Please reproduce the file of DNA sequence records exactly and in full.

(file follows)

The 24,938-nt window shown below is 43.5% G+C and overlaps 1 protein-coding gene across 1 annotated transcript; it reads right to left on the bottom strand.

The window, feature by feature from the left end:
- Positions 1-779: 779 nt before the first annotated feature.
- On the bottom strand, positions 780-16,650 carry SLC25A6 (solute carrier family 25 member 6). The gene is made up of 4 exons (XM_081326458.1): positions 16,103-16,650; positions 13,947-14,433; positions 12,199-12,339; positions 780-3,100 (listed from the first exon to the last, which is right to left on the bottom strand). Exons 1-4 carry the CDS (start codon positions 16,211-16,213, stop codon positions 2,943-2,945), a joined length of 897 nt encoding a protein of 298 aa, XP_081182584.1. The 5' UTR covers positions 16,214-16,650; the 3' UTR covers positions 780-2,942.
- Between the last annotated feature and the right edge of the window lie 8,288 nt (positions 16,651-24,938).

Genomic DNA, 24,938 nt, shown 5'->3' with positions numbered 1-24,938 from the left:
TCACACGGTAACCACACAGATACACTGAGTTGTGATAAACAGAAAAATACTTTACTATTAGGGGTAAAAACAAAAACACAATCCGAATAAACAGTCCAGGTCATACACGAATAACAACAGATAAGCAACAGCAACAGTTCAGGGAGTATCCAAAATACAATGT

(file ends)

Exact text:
The 24,938-nt window shown below is 43.5% G+C and overlaps 1 protein-coding gene across 1 annotated transcript; it reads right to left on the bottom strand.

The window, feature by feature from the left end:
- Positions 1-779: 779 nt before the first annotated feature.
- On the bottom strand, positions 780-16,650 carry SLC25A6 (solute carrier family 25 member 6). The gene is made up of 4 exons (XM_081326458.1): positions 16,103-16,650; positions 13,947-14,433; positions 12,199-12,339; positions 780-3,100 (listed from the first exon to the last, which is right to left on the bottom strand). Exons 1-4 carry the CDS (start codon positions 16,211-16,213, stop codon positions 2,943-2,945), a joined length of 897 nt encoding a protein of 298 aa, XP_081182584.1. The 5' UTR covers positions 16,214-16,650; the 3' UTR covers positions 780-2,942.
- Between the last annotated feature and the right edge of the window lie 8,288 nt (positions 16,651-24,938).

Genomic DNA, 24,938 nt, shown 5'->3' with positions numbered 1-24,938 from the left:
TCACACGGTAACCACACAGATACACTGAGTTGTGATAAACAGAAAAATACTTTACTATTAGGGGTAAAAACAAAAACACAATCCGAATAAACAGTCCAGGTCATACACGAATAACAACAGATAAGCAACAGCAACAGTTCAGGGAGTATCCAAAATACAATGT